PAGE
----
“It is right that punishments for other crimes come after them, but punishment for treason should precede the dissolution of the state. If you miss that opportune moment when those men are about to do something treacherous against their state, it is not possible for you to obtain justice from the men who did wrong: for they become stronger than the punishment possible from those who have been wronged.”

τῶν μὲν γὰρ ἄλλων ἀδικημάτων ὑστέρας δεῖ τετάχθαι τὰς τιμωρίας, προδοσίας δὲ καὶ δήμου καταλύσεως προτέρας. εἰ γὰρ προήσεσθε τοῦτον τὸν καιρὸν, ἐν ᾧ μέλλουσιν ἐκεῖνοι κατὰ τῆς πατρίδος φαῦλόν τι πράττειν, οὐκ ἔστιν ὑμῖν μετὰ ταῦτα δίκην παρ’ αὐτῶν ἀδικούντων λαβεῖν· κρείττους γὰρ ἤδη γίγνονται τῆς παρὰ τῶν ἀδικουμένων τιμωρίας.

Some Collusion while we’re at it

Tacitus Annals 11.5

“After that point, Suillius was persistent and brutal in pursuing his affairs and in his boldness for finding a mass of rivals. For the union of laws and wealth of offices gathered in one person furnished abundant opportunities for theft. And there was nothing in public so much for sale as the corruption of the advocates. It was so bad that Samius, a rather distinguished Roman knight, after he paid four hundred thousand sesterces to Suillius and once the collusion was revealed, laid down on his sword in his own house.

Therefore, when Gaius Silius was taking the lead of the elected consul—a man whose power and fall I will discuss in the appropriate time, the senators came together and asked for the Cincian law which carried the ancient warning that no one should receive money or a gift for pleading a case.”

 Continuus inde et saevus accusandis reis Suillius multique audaciae eius aemuli; nam cuncta legum et magistratuum munia in se trahens princeps materiam praedandi patefecerat. Nec quicquam publicae mercis tam venale fuit quam advocatorum perfidia, adeo ut Samius, insignis eques Romanus, quadringentis nummorum milibus Suillio datis et cognita praevaricatione ferro in domo eius incubuerit. Igitur incipiente C. Silio consule designato, cuius de potentia et exitio in tempore memorabo, consurgunt patres legemque Cinciam flagitant, qua cavetur antiquitus, ne quis ob causam orandam pecuniam donumve accipiat.

 

CICERO TO ATTICUS 92 (IV.18 Rome, between 24 October and 2 November 54)

“By what means was he acquitted? The beginning and the end of it was the incredible ineptitude of the prosecutors, specifically that of Lucius Lentulus the younger whom everyone yelled was colluding. Add to this the wondrous work of Pompeii and a crooked jury. Even with this there were 32 guilt votes and 38 for acquittal.  Remaining cases are waiting for him. He is not yet clearly unimpeded.”

quo modo ergo absolutus? omnino πρῷρα πρύμνα accusatorum incredibilis infantia, id est L. Lentuli L. f., quem fremunt omnes praevaricatum, deinde Pompei mira contentio, iudicum sordes. Ac tamen xxxii  condemnarunt, xxxviii absolverunt. iudicia reliqua impendent. nondum est plane expeditus.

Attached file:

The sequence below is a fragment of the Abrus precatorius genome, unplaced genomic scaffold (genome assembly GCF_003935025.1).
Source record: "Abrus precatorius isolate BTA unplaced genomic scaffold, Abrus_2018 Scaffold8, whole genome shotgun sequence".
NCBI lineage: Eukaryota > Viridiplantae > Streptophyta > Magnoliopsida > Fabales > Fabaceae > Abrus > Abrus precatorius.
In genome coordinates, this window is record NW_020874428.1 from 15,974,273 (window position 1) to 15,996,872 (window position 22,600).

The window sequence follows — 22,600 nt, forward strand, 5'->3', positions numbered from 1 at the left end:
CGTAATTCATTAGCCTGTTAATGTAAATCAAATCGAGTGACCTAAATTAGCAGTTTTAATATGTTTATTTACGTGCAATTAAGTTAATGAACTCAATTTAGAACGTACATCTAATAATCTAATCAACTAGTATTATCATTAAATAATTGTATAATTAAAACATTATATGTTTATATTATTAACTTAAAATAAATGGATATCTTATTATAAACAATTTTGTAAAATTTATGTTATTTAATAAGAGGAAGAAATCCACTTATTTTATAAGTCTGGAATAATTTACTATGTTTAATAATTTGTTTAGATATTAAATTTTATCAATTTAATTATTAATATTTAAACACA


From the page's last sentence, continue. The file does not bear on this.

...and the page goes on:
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Jacob van Maerlant, (The traitor Ganelon drawn and quartered)., Spieghel Historiael, West Flanders, c. 1325-1335.

The Strong and the Weak: Reading Some Thucydides

“These well-known speeches have so many unclear and odd phrases that they barely make sense….”

Ipsae illae contiones ita multas habent obscuras abditasque sententias vix ut intellegantur– Cicero, Orator 9.31

“One could easily count the number of people who are able to understand all of Thucydides, and even these people need to rely on a commentary from time to time.”

εὐαρίθμητοι γάρ τινές εἰσιν οἷοι πάντα τὰ Θουκυδίδου συμβαλεῖν, καὶ οὐδ’ οὗτοι χωρὶς ἐξηγήσεως γραμματικῆς ἔνια –Dionysius of Halicarnassus, On Thucydides 51:

Recently, my friend Mimi Kramer (@nhmeems) was asking about a pretty famous line from the Melian Dialogue. I looked it up and then my brain started hurting. I went to sleep, and looked again. Here are the Athenians speaking to the Melians:

Thucydides, 5.89

“Now, we ourselves will not provide a discreditable length of arguments with noble words that we rule justly because we threw off the Persians or that we are attacking now because we were done wrong by you; nor do we think that you should think you are able to persuade us by claiming either that you did not campaign with the Lakedaimonians when you are their allies or that you did us no harm. No, we each should say what we think is possible to accomplish in truth, because we know that what is just is judged in human reasoning from equal compulsion: those who are in power do what they can and those who are weak allow it.”

ἡμεῖς τοίνυν οὔτε αὐτοὶ μετ᾽ ὀνομάτων καλῶν, ὡς ἢ δικαίως τὸν Μῆδον καταλύσαντες ἄρχομεν ἢ ἀδικούμενοι νῦν ἐπεξερχόμεθα, λόγων μῆκος ἄπιστον παρέξομεν, οὔθ᾽ ὑμᾶς ἀξιοῦμεν ἢ ὅτι Λακεδαιμονίων ἄποικοι ὄντες οὐ ξυνεστρατεύσατε ἢ ὡς ἡμᾶς οὐδὲν ἠδικήκατε λέγοντας οἴεσθαι πείσειν, τὰ δυνατὰ δ᾽ ἐξ ὧν ἑκάτεροι ἀληθῶς φρονοῦμεν διαπράσσεσθαι, ἐπισταμένους πρὸς εἰδότας ὅτι δίκαια μὲν ἐν τῷ ἀνθρωπείῳ λόγῳ ἀπὸ τῆς ἴσης ἀνάγκης κρίνεται, δυνατὰ δὲ οἱ προύχοντες πράσσουσι καὶ οἱ ἀσθενεῖς ξυγχωροῦσιν.

Here are some translations of the last few phrases:

Rex Warner: “the strong do what they have the power to do and the weak accept what they have to accept”.

Benjamin Jowett: “the powerful exact what they can, and the weak grant what they must”.

Thomas Hobbes “They that have odds of power exact as much as they can, and the weak yield to such conditions as they can get”